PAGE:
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Biden's promise of a return to "normalcy" was belied by his inauguration that took place in a bizarrely empty Washington, DC, under a near-complete military lockdown.
Walking through the capital on inauguration day, I saw hardly any protesters, Biden supporters or angry MAGA foot soldiers — but there were two heavily-guarded "free speech zones," both of which were empty.
Trump no longer has his presidential and Twitter bully pulpits, but he still holds sway over a vast political movement that disbelieves facts and will view every Biden policy move as a salvo in a "civil war."
You can't have normalcy in a political sphere consumed by that level of irrational rage.
This is an opinion column. The thoughts expressed are those of the author.
Joe Biden ran for president as the moderate Democrat, the familiar face who wasn't going to defund the police or steer the country headlong into socialism.
His appeal, which contrasted starkly with many of his Democratic primary rivals, was that he was a well-known and steady hand who had policy ambitions that were more half-measures than dramatic overhauls.
Biden's main promise was a return to "normalcy" after the four years of high anxiety that was the Trump era. And he won the nomination handily, before winning the presidency decisively.
But here in Washington, DC on the day of his inauguration, it seemed pretty clear that we're a long way from that promised normal.
What if they threw an inauguration and nobody came?
The streets of Washington have been virtually deserted for days thanks to a military occupation of around 25,000 National Guard troops. A security perimeter including armored vehicles, cement blocks, and ten-foot high fencing envelops downtown DC.
The totality of the security state in the nation's capital was a direct result of the deadly Trump-incited insurrection of the Capitol, just two weeks ago today.
Maybe it was a necessary overcorrection, a show of overwhelming force to preemptively tamp out any riotous reprise.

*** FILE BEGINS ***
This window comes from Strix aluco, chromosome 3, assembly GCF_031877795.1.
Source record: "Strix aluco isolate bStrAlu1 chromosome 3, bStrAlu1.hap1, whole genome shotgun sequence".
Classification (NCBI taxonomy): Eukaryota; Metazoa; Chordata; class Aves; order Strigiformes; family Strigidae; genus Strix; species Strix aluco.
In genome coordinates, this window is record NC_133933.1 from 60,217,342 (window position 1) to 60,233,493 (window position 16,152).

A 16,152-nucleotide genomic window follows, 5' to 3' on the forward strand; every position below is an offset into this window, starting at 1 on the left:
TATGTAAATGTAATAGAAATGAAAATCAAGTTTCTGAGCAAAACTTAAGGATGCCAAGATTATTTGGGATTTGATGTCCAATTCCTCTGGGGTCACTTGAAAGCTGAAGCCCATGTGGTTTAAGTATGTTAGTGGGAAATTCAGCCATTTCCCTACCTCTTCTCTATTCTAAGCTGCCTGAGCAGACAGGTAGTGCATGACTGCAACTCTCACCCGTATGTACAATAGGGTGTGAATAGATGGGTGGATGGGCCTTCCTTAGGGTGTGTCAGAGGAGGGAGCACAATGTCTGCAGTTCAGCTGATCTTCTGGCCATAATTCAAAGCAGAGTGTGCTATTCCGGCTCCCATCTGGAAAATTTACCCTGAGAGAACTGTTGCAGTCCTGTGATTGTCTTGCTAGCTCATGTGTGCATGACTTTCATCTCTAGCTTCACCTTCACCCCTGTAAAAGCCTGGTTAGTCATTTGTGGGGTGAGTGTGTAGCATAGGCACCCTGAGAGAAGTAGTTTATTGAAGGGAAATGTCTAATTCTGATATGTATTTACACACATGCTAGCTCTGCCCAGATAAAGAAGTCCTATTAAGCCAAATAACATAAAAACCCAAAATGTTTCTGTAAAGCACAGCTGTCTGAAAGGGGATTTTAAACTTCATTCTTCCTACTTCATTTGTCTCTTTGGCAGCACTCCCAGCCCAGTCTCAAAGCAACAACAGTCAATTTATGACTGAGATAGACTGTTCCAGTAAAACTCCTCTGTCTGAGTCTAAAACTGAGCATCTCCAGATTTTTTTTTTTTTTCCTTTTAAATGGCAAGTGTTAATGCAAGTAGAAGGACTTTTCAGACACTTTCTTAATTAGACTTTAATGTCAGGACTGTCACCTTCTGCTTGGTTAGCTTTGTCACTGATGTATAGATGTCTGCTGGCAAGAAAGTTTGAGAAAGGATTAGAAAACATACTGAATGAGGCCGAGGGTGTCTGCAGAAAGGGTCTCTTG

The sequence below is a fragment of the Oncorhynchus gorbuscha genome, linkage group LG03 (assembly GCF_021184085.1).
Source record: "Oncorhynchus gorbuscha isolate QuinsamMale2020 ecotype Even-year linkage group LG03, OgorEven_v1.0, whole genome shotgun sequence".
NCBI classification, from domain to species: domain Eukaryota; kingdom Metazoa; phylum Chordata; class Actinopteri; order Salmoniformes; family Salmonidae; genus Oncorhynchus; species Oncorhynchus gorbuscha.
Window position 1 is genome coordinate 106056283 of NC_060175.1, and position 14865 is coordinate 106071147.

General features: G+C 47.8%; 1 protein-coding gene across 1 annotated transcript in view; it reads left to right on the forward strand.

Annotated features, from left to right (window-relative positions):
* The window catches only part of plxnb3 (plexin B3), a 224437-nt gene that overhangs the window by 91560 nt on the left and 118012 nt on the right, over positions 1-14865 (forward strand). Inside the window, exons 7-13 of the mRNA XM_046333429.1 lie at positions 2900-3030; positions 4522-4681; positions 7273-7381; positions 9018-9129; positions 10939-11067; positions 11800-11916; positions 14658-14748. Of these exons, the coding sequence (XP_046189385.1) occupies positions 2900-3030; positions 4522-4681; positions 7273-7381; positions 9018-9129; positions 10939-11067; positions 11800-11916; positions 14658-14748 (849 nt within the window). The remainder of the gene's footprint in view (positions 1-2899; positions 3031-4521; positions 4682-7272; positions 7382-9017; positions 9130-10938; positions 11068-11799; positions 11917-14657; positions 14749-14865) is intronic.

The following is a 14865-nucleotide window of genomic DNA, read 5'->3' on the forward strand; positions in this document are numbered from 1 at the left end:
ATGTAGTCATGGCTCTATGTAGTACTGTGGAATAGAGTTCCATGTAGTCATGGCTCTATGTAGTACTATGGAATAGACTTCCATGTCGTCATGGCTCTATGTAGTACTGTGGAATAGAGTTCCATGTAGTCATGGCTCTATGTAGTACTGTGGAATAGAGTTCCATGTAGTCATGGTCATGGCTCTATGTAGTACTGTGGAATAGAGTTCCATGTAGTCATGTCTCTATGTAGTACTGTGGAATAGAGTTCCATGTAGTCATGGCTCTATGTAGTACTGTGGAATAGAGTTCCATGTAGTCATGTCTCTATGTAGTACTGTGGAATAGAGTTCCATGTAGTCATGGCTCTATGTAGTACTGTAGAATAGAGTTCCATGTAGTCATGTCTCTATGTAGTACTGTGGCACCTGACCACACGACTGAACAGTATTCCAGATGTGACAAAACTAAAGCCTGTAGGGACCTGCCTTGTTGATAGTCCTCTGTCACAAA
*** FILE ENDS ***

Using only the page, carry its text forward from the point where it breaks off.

Or perhaps it was the beginning of a new expansion of the fight against, as Biden called it in his address, "domestic terrorism," where civil liberties are tossed by the wayside in the name of national security.
Either way, if you were outside of the inauguration's inner "Green Zone" - the Washington experience was objectively surreal on January 20.
You could walk for blocks - past boarded-up embassies, government offices, luxury shops, and restaurants - and not see anyone who wasn't military, law enforcement, or a person experiencing homelessness.
I went to one designated "protest zone" near the Navy Memorial. It was closed. So I walked to the other officially-sanctioned free speech zone in Marshall Park.
Standing before a checkpoint with metal detectors and monitored by National Guardsmen, a Secret Service officer confirmed to me that the park was indeed set aside for peaceful protests.
But, he added, the media was prohibited from entering the park. And demonstrators were required to have a permit from the city to enter the park, and that they were not granting any new permits today.
In the few places I found people gathering, the media vastly outnumbered the inauguration gawkers.
There were hardly any Biden supporters, save for a few college kids from nearby George Washington University who popped by. Or the middle-aged couple from Charlotte, North Carolina who told me they just wanted to witness history, even though Biden's transition team had told everyone to stay home because of the out-of-control COVID pandemic that is ravaging the country worse than ever.
There hardly any protesters, save for a handful of peaceful Black Lives Matter demonstrators and a few vitriolic anti-abortion demonstrators.
There were no right-wing extremists, or at least none willing to make their presence known.